Driving In Europe: Caution & Care

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When thinking about driving in Europe, many of us will undoubtedly have an image similar to the infamous driving scene from National Lampoon’s European Vacation come to mind.

In this scene, a group of timid Americans are eternally stuck in a roundabout, surrounded by aggressive French (or Italian or British) drivers who won’t let them out.

It is true that driving in a strange country might be intimidating at first, particularly if you are not familiar with the driving regulations in Europe; yet, driving is sometimes a need for tourists who rent a villa or apartment outside of the big towns. This is most especially the case in Europe.

Therefore, unless you have managed to persuade your traveling companions that hiring a full-time chauffeur is the solution to your difficulties when driving in Europe, you are going to require some assistance. The following is a list of some general principles concerning driving in Europe, provided for your education.

DRIVER AGGRESSION

First, let’s speak about something called “driving aggressiveness.” When compared to drivers in the United States, those in countries such as Italy, France, and England are often more confident and responsive behind the wheel. When I was online browsing, I came across the website of a British woman who had traveled to the United States. She had been impressed by how, at a four-way stop, everyone came to an orderly standstill and waved each other through. Even if many people in the United States are aware that this is not usually the situation in their country, the point is nonetheless made!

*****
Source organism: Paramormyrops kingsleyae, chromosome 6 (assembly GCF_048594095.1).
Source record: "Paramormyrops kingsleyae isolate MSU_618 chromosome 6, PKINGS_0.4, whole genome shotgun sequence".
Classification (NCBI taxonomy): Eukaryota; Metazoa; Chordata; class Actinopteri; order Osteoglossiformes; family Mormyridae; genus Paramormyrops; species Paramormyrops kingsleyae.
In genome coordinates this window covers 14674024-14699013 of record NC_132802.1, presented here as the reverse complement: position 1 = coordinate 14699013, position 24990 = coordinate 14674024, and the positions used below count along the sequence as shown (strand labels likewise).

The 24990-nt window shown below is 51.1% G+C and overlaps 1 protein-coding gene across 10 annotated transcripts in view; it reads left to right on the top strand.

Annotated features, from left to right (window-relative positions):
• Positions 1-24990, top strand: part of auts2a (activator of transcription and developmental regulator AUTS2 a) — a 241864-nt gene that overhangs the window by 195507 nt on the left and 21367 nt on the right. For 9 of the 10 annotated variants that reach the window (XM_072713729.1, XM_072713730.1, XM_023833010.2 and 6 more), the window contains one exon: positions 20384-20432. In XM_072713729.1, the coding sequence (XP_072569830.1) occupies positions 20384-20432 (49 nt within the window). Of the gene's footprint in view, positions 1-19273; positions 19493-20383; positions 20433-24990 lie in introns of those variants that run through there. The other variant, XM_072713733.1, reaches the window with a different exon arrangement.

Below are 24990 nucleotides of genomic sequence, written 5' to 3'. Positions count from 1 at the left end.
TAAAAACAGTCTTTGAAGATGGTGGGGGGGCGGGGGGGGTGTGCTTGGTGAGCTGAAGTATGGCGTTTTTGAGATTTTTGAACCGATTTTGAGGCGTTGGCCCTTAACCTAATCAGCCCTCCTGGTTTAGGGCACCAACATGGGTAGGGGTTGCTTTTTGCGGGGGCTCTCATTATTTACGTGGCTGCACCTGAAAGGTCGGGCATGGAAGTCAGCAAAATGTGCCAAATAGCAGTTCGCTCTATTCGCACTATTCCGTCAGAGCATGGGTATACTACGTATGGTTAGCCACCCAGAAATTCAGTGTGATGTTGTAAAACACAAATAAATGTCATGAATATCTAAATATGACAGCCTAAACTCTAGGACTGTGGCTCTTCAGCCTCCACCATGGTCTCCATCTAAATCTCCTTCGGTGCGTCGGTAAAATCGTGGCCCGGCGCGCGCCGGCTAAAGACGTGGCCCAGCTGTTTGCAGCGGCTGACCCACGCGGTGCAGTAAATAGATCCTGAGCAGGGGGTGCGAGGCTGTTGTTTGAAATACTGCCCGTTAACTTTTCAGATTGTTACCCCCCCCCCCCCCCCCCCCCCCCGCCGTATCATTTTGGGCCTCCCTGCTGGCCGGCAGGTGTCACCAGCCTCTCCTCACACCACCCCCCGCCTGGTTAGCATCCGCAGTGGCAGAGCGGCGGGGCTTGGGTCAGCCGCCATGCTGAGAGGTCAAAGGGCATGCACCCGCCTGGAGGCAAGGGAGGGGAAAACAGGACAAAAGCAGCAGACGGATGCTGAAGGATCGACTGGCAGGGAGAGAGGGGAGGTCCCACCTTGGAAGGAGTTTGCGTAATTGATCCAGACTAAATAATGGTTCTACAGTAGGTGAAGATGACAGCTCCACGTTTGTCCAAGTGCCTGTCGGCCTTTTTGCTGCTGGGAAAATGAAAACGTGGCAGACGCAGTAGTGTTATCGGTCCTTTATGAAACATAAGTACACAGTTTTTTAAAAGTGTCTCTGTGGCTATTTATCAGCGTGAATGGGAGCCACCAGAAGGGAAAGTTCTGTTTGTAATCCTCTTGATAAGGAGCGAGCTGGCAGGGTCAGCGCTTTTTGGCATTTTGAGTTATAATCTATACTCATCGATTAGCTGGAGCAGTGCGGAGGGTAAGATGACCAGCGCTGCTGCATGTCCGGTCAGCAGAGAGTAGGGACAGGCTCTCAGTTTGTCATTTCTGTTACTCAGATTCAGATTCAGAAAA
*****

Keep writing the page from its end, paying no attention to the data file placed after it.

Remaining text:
When you first start driving in Europe, you can discover that you become angry easily when other drivers “cut you off” or fail to utilize their turn signals. On the other hand, you need to be more quick-witted since the speed at which people drive in Europe is faster. There are many instances in which an opening between automobiles is only there for a little period of time, and if a motorist takes the time to signal, he will have missed his opportunity.

The important thing is to not hesitate. Don’t act rashly, utilize your signals even if no one else does, but when the time comes, move fast and don’t second-guess your decisions. In addition to that, you shouldn’t be hesitant to utilize your horn! In unfamiliar surroundings, it’s tempting to become too cautious, yet hesitating is likely to bring you more troubles than anything else might.

Be courteous even if you have to travel slowly because traffic is heavy. When a driver behind you flashes their lights at you, they are pleading with you to stop the vehicle so that they can pass. What is my input? Do it! Being unyielding about where you want to be on the road is highly impolite, and if blinking doesn’t work, other drivers may resort to blasting their horns, yelling, or even more extreme measures.

ROUNDABOUT

Now, let’s take a look at the roundabout, which is something that you will most likely come across when driving in France. Realizing that vehicles that are already “in” the circle have the right-of-way and that you are required to allow them out is the most essential component of this scenario. Before you “go for it” and join the flow of people, you are going to have to wait for a break in the traffic first. The benefit of using a roundabout is that it is possible to complete the circuit an unlimited number of times; hence, it is not a problem if you fail to locate your exit on the first attempt.